page banner image
January 16, 2018

The two diverging factors set to unfold in 2018—a broad loosening of U.S. fiscal policy countered by gradually tightening monetary policies among some of the world’s major central banks—underscore investors’ challenge of recognizing directional cues throughout the year. PGIM Fixed Income’s Q1 2018 Outlook examines what these signals might look like across the fixed income markets, the global economy, and the various corporate sectors.

In “The Bad Year for Bonds—That Wasn’t,” Robert Tipp, Chief Investment Strategist, looks at how receding monetary stimulus could promote the continuation of a moderate economic cycle and support stable market conditions going forward.

“Our economic outlook for 2018 is one of guarded optimism and, in many respects, an economic and policy repeat of 2017,” Tipp writes, “As a result, our market outlook calls for a similar, but perhaps more muted, result for the fixed income markets in 2018.”

“Four Developments in 2018 and Beyond,” by Nathan Sheets, Chief Economist and Head of Global Macroeconomic Research, lays out four key points that could determine global economic performance in 2018 and in the years to come:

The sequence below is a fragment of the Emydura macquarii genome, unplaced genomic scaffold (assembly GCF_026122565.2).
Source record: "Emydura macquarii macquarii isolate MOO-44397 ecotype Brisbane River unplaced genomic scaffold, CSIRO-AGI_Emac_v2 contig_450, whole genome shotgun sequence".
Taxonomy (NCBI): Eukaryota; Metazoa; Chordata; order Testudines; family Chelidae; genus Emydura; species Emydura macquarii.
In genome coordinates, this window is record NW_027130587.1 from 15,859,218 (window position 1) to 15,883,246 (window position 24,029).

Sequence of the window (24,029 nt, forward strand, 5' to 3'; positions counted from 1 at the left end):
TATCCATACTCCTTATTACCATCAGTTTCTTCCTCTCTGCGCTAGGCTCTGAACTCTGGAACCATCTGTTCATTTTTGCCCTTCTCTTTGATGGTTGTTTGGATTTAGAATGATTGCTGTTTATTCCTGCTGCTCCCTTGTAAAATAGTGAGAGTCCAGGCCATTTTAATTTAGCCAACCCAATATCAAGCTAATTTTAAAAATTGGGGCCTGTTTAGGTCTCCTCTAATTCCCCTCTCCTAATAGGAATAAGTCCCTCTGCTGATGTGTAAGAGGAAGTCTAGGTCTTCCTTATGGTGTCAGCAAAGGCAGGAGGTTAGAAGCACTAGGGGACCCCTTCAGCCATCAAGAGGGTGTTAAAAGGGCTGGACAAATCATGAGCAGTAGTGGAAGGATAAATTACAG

• The responsiveness of inflation to diminishing resource slack.
  • The durability of the recent pick-up in global investment.
  • The pace of central bank efforts to remove monetary accommodation.
  • The vigor of Chinese “deleveraging” efforts.

“In each case, we expect that the economic and policy forces that are in play will support, or at least not disrupt, the ongoing expansion,” Sheets writes.

PGIM Fixed Income credit analysts also provide a summary of how provisions in the newly passed U.S. Tax Cuts and Jobs Act—such as a reduced excise tax on alcohol makers, lower orphan drug credits, and a new BEAT tax—may affect certain industries. Sector outlooks detail how the Act may impact various asset classes.

Read the full Q1 2018 outlook on PGIM.com.

For media interviews with Robert Tipp or Nathan Sheets, please contact Claire Currie.